Meditate to become a better leader
A growing number of CEOs and senior executives are meditating for reasons other than de-stressing—to sharpen concentration and build resilience
Life changed for Anuraag Agarwal, 43, head, business development, strategy, mergers & acquisitions at Future Group, in May 2007. As a banker working in the US at the time, he was introduced to the concept of meditation by a friend.
Agarwal, who remembers resisting the idea initially, has been meditating for 11 years now—twice a day, morning and evening. “The fact is that the clearer your thoughts and the more clarity you have, the better and more effective your decisions will be. When I was about a year and a half into meditation, I remember how I was sitting in my cubicle working on a presentation and I found my mind so clear that within 2 hours, from 2-4pm, I finished making the entire presentation—it would have taken me at least two days earlier. That was the moment I realized that meditation was helping me at work immensely,” he says.
In today’s hyper-competitive business world, a growing number of team leaders are embracing meditation, recognizing that its benefits go well beyond relaxation and stress relief. Research shows that meditation sharpens skills like concentration and emotional intelligence, and helps build resilience.
In an interview to Mint earlier this month, Akshay Kothari, 31, country manager and head of product, Linkedin, had talked about going from zero meditation to a 10-day silent meditation retreat, Vipassana. Meditation, he said, has given him a toolbox that he can leverage when he feels overwhelmed. He finds meditation and/or yoga tremendously powerful in helping him concentrate at work.
Sandeep Vohra, senior consultant, psychiatry, at Indraprastha Apollo Hospital in New Delhi, agrees. He says meditation is an excellent way of handling one’s life in any sphere. “It relaxes the brain and reduces the production of stress chemicals, and also helps in cognitive restructuring of the brain,” he says.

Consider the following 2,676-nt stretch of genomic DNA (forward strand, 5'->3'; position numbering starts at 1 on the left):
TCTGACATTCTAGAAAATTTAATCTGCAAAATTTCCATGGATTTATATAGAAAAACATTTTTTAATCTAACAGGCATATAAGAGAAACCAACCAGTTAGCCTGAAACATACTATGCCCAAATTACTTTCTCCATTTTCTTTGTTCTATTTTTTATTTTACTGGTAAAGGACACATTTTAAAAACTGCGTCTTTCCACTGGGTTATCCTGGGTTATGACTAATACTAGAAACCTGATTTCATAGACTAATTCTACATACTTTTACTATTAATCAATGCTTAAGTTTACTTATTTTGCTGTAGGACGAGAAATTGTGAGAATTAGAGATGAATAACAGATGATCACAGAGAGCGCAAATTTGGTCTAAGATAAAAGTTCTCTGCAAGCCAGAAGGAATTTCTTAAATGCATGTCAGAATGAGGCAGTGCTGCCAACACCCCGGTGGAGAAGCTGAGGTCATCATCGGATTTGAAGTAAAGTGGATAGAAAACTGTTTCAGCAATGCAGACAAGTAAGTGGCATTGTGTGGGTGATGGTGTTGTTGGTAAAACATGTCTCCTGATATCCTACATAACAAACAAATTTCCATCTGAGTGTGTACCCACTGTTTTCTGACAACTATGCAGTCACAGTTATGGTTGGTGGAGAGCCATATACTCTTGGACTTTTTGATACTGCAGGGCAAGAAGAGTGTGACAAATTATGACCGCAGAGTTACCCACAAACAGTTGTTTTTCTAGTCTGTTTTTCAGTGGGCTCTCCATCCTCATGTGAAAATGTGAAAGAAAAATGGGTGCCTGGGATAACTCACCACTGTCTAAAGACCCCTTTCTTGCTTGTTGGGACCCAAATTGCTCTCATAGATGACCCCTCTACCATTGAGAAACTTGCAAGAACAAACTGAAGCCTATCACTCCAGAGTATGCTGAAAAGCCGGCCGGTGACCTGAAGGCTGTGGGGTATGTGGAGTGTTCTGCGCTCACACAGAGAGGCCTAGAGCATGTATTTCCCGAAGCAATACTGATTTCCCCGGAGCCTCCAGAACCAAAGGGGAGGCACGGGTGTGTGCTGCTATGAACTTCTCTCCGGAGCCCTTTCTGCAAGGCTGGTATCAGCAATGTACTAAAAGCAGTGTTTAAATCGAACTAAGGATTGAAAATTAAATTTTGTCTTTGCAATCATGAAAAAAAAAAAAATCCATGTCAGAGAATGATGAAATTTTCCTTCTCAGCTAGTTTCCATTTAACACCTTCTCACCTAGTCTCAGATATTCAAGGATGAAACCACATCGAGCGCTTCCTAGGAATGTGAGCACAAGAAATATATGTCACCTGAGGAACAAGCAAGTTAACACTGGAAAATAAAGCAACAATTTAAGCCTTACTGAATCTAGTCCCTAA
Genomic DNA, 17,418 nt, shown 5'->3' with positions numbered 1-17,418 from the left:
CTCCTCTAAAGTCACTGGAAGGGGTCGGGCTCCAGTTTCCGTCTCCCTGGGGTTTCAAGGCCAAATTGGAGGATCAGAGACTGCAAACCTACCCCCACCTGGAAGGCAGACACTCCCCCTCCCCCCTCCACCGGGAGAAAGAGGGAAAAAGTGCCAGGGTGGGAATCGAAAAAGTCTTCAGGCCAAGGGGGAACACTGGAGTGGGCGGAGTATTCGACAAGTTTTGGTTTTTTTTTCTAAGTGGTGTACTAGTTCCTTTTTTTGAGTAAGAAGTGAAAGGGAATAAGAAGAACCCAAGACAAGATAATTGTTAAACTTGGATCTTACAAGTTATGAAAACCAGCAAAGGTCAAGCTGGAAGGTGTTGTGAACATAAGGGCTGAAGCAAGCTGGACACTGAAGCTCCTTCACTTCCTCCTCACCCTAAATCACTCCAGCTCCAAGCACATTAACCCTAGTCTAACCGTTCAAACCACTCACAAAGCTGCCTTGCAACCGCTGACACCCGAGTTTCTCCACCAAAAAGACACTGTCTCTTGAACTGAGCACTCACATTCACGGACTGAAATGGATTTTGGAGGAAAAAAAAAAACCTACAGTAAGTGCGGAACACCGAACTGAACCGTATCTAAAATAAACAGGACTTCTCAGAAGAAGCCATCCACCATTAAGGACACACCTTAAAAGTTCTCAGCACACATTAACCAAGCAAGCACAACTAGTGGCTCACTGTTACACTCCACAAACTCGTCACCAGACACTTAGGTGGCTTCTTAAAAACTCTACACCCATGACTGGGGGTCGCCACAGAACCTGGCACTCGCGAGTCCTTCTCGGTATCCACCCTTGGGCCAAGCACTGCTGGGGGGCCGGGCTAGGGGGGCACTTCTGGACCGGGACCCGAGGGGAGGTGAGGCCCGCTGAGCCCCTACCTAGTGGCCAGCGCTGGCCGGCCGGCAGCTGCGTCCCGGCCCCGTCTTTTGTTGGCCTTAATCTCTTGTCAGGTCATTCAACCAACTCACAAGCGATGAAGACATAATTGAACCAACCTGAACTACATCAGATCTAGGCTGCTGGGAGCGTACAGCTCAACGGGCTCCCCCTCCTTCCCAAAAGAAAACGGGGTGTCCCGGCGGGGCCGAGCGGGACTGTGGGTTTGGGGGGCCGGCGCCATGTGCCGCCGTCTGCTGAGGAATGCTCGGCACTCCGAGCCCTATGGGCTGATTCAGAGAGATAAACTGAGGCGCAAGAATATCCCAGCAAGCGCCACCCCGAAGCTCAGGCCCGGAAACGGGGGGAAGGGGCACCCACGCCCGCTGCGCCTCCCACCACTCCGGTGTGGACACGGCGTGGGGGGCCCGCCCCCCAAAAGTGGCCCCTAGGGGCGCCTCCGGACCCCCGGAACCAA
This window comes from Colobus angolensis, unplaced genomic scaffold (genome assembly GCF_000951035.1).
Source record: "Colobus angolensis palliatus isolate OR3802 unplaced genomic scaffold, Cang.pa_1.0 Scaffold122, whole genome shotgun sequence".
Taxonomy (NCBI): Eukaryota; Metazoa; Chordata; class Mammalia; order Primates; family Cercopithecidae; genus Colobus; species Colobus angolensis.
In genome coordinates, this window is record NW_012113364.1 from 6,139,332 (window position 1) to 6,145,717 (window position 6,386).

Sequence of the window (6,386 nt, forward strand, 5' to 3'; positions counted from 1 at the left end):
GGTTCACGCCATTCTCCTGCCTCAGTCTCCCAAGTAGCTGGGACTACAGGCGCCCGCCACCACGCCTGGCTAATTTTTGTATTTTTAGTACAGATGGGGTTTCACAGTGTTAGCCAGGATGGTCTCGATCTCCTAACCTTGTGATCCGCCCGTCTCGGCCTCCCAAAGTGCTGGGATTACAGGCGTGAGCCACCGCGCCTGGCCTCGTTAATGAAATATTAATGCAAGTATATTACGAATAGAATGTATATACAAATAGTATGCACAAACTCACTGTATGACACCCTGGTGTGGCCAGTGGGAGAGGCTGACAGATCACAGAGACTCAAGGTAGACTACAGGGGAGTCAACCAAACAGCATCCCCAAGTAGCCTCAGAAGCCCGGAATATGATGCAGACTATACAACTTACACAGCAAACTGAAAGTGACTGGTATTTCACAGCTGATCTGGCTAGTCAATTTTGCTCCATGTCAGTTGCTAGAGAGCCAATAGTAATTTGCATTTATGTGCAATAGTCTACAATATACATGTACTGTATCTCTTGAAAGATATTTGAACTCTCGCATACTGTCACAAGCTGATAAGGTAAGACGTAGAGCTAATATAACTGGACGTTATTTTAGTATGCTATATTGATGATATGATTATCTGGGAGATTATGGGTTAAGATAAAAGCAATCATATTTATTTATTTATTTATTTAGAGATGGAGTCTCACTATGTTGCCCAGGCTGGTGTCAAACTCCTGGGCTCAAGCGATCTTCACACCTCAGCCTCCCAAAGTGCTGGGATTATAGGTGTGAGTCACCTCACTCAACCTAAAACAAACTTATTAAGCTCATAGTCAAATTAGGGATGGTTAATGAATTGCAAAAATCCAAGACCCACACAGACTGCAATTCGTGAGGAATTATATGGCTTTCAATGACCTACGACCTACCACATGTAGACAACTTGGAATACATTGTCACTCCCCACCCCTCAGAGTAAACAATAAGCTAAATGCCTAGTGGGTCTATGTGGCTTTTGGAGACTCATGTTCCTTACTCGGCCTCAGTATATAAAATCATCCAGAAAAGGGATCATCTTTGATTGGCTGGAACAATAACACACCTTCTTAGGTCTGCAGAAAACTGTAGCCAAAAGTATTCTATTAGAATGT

According to Delhi-based psychologist Harsheen Arora, stress doesn’t just reduce efficiency but eventually leads to burnout or illness. She believes it is important to set aside some “me time” to unwind and relax, and meditation is a great way to do that. “It relaxes the mind and the body; it also helps improve concentration, reduces forgetfulness, and significantly improves productivity and job satisfaction by bringing in positivity and mental clarity,” she adds.
Researchers from Johns Hopkins University in Baltimore, US, sifted through nearly 19,000 meditation studies. In a report published in the JAMA Internal Medicine journal in 2014, the researchers suggested that mindful meditation could help ease psychological stresses like anxiety, depression, and pain.
“The benefits of meditation are so many that now in fact I wonder how people live without meditation. Tell me, would you begin your day without a bath? You’ll stink, right? Similarly, without meditation your mind can get so cluttered that it too will stink,” says Agarwal.
How to meditate
“Meditation is so brilliant for dealing with workplace stress that I feel it should be implemented by corporates,” adds Vohra. There are many techniques but they are best learnt from a master/teacher, not a book. You need to learn from someone who knows how to do it, so that you get the technique right, suggests Agarwal.
Of course, meditation cannot be done piecemeal. A holistic approach is essential. “A workplace stress screening and emotional stress screening should be done, based on which the degree of stress should be analysed. The cause of stress should be identified and understood to provide a solution to the patient. If all this is implemented, keeping meditation at the centre of this approach, then it can deliver excellent results,” he adds.
Agrawal, who says he is supervising 30 projects, needs a clear mind to take decisions quickly. “Those 20x2 minutes every day actually help me save a lot of time and make me more productive. In fact, the days I know I am going to be busier, I do extra meditation because I know that I’ll need a crystal-clear mind,” he says.
Powerful women who meditate
Transcendental meditation for 20 minutes twice a day helped her “discover new dimensions of self”.
Twenty-thirty minutes of meditation is part of her morning ritual. To create the habit, she suggests starting with 5 minutes a day.
The CEO of electric vehicle start-up NIO told The New York Times that meditating every night was a calming experience.
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